‘Textile Alchemy’ is the title of the latest exhibition by the Turning Point Textile group at the Stirling Smith. Turning Point is a group of seven textile artists from the central belt of Scotland who work separately but hang well together.
There are six themes in the exhibition, and Joyce Watson’s ‘Puddles to Power’ piece with the pylon, is in the environment section. ‘Water fills the dams, feeding our hydro-electric power which is then transmitted by majestic pylons’. After the protests over the Beauly to Denny Power line with its 615 giant pylons, pylon majesty is not the kind of theme that might have been expected in a gallery setting. The alchemy of the exhibition is in how textile materials are transformed into beautiful works of art.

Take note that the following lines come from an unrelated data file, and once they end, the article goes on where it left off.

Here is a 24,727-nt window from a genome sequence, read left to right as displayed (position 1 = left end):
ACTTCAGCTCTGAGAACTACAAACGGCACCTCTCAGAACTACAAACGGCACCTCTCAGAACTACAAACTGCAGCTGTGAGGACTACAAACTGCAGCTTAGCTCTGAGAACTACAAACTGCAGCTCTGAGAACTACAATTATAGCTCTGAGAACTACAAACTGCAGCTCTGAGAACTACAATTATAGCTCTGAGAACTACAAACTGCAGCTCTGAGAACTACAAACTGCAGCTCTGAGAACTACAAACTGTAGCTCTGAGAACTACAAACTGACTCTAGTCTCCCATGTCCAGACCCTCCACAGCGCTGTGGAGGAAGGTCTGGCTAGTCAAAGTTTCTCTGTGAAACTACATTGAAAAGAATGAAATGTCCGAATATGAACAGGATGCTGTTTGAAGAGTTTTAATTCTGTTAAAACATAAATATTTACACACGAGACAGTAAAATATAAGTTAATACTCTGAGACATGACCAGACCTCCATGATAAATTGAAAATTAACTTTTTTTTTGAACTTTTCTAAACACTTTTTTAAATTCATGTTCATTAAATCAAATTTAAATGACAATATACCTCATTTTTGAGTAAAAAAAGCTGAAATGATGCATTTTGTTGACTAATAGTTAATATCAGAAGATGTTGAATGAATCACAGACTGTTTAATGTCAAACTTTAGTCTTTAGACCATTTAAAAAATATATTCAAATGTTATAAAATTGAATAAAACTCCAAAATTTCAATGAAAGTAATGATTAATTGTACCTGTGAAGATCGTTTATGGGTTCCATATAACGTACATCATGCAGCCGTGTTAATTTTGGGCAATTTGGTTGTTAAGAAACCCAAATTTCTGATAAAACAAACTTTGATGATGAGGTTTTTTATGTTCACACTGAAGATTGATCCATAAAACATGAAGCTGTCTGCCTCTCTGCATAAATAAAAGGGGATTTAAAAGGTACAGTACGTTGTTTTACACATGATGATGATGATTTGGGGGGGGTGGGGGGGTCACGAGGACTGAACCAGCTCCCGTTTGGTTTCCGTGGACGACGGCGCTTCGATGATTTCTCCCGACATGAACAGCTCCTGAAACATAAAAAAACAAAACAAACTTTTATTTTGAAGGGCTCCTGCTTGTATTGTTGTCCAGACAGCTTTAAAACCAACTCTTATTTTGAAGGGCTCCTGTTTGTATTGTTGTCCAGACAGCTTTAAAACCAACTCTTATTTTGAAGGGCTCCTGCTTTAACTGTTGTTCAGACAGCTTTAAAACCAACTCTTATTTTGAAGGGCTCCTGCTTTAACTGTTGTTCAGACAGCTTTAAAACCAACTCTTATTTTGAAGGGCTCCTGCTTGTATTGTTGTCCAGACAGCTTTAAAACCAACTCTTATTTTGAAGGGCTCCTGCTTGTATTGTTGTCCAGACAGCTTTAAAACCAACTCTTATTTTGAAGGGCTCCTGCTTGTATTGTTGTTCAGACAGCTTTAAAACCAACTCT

One hanging by Christine Livingstone, depicting the artist’s garden with flowers was made with materials from a charity shop. ‘Trees and Leaves’ by Margaret Morrow has leaf shapes stitched to a layer of sheer fabric and the background burned using a soldering iron. The effect is that of an autumn day with leaves floating in the breeze.
At present, textile art is neither highly prized or priced, but these are the heirlooms of the future and most are available to buy now.